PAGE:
Why the US Should Refrain From Intervening in Libya

Moammar Gadhafi seized power in Libya in 1969, only five years before a Hungarian sculptor invented a frustrating yet obsessively fascinating toy that came to be known as Rubik’s cube. The United States should resist the calls for military intervention in a tinderbox that outside force might cause to explode. If we tinker with this cube it may not only lead to a wider civil war, a danger already being discussed, but it will be certain to inflame opinion in North Africa and the Mid-East.

America is widely hated around the world, particularly by Muslims, because of its penchant for applying force to whatever issues it chooses to define as national security threats, or even social problems. Academics and intellectuals, along with our rulers in various Washington agencies, celebrate “cultural diversity,” except when they don’t like it. Thus we justify our continued presence in Afghanistan in part because of what to our western eyes is abuse of women and girls by some devout believers. And we support some dictators, but not others, because they promise to help us fight the Taliban or Al Qaeda, or simply because they sit on an ocean of oil.

Libya’s ruler is not one of our preferred dictators. His nation has more energy resources than any other African country, but most of it is sold to the European Union. Perhaps France or some other bold and heroic power will step in because of its national interest. America’s, for the moment, is not seriously threatened by the madman in Tripoli.

It is frustrating for Americans, and particularly the power elite in our government, to be faced with a situation about which we can do little or nothing, such as human rights in China. It may be even more irritating when a world event demands attention, but the right course of action is unclear for what we like to call the only global superpower.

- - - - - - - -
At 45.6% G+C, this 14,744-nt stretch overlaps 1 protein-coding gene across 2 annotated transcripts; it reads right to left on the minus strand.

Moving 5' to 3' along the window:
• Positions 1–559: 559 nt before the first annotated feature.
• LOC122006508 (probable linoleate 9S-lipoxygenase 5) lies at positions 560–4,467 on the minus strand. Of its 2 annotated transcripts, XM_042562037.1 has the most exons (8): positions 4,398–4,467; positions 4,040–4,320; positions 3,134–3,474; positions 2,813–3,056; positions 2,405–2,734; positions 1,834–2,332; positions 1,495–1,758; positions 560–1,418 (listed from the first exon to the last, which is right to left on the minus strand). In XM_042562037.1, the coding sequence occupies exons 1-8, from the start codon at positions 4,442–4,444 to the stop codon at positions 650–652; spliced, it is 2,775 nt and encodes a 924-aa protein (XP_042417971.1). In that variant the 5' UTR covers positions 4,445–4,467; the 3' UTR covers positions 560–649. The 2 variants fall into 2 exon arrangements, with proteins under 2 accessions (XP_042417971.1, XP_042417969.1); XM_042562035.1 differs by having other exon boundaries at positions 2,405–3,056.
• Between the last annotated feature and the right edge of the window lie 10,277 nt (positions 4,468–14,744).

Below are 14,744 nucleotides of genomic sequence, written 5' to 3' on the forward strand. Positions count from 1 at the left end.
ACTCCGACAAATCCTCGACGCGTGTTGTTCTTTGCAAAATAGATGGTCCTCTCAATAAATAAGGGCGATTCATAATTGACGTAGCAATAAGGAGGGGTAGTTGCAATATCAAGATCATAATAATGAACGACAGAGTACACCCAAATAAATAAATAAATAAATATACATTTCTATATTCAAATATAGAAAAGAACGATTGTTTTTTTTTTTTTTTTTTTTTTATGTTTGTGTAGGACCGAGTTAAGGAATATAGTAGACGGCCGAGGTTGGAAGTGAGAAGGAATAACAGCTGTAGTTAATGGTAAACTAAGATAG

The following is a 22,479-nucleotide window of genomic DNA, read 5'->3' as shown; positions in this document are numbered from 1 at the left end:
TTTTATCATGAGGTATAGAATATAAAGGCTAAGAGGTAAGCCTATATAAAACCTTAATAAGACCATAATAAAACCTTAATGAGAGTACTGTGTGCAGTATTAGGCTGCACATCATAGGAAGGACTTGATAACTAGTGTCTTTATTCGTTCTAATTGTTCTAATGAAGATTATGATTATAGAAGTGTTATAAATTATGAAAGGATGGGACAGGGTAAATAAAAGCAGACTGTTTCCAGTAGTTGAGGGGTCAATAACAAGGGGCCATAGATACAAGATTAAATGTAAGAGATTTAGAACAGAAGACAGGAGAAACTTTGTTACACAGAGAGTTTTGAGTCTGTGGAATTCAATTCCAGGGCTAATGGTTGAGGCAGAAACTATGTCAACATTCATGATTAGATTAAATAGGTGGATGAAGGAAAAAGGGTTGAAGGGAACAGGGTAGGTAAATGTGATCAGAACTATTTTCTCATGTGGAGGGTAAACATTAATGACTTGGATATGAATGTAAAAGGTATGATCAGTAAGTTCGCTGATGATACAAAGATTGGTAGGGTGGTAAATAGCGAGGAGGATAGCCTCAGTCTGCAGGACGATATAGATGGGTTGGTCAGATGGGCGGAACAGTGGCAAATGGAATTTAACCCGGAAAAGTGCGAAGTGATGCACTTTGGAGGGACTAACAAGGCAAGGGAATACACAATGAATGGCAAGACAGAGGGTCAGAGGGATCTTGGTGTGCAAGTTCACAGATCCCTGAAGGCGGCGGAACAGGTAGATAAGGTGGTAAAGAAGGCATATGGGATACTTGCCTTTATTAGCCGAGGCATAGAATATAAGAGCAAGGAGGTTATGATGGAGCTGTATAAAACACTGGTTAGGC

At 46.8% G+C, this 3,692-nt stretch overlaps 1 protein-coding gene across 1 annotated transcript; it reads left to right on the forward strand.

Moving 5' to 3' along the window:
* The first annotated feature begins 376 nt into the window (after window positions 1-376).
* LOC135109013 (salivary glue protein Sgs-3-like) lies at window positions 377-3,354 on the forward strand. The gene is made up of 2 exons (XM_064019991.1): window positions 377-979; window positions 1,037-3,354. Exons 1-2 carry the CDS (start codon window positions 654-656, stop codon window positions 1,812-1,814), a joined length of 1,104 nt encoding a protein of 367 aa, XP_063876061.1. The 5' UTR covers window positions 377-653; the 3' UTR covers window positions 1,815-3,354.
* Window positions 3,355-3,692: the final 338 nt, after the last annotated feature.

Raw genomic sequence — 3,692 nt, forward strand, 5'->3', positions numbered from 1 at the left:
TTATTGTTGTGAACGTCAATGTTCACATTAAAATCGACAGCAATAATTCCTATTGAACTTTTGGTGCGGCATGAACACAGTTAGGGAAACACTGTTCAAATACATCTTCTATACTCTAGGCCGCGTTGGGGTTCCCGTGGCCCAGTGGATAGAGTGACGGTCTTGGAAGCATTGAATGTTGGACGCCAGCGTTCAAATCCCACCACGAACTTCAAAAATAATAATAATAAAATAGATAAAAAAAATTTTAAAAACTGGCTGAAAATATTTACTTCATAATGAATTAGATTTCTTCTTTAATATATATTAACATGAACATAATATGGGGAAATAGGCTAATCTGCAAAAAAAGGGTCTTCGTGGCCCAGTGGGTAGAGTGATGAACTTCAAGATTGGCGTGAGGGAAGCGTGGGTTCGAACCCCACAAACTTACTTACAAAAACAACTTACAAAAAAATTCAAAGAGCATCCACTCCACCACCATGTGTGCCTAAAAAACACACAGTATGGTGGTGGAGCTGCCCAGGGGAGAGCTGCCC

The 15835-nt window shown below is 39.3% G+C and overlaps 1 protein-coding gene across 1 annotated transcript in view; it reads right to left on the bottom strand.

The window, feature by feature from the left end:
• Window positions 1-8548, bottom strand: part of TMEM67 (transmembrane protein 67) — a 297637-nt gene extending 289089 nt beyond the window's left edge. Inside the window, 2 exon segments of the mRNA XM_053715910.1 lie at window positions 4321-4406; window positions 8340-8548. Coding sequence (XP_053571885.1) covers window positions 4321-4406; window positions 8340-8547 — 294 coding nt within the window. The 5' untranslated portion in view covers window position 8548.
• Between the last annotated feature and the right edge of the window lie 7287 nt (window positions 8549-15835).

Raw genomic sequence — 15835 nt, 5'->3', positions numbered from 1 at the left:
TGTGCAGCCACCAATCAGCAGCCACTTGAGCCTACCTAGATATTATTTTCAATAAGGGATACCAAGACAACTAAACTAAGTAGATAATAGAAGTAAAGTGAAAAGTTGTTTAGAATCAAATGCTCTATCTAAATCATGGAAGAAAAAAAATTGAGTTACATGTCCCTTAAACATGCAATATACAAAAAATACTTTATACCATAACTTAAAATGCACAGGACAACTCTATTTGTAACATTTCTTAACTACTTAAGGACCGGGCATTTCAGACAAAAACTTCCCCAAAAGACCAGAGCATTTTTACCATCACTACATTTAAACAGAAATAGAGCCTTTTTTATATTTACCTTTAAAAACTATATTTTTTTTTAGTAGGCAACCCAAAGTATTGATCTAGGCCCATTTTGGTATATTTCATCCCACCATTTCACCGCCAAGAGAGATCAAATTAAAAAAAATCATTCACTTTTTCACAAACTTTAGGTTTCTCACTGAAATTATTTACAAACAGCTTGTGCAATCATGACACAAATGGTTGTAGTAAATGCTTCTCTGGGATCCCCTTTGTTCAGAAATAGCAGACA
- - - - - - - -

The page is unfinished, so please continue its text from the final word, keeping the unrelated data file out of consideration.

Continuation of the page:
The crisis in Libya presents opportunities and great hazards. Should we wait or act, and if the latter how and when? Each possible decision may have several quite different outcomes, depending on a variety of interlocking factors. The squares you turn on the cube turn others. How do we define a successful intervention, and how possible is it to predict the likelihood of success? What would be the goal of intervention, and how will success be defined? No one knows the answers to these questions, not even the most informed in our government. Watchful waiting, and being prepared for a range of scenarios, is better than sending in the Marines.

MICHAEL B. CHESSON earned a Ph.D. in history from Harvard in 1978, and has been a college and university teacher for thirty-three years. He is currently the Founding Professor and Dean of the American College of History and Legal Studies in Salem, New Hampshire. Dr. Chesson retired from the U. S. Navy as a captain after thirty-five years of active duty and reserve service.


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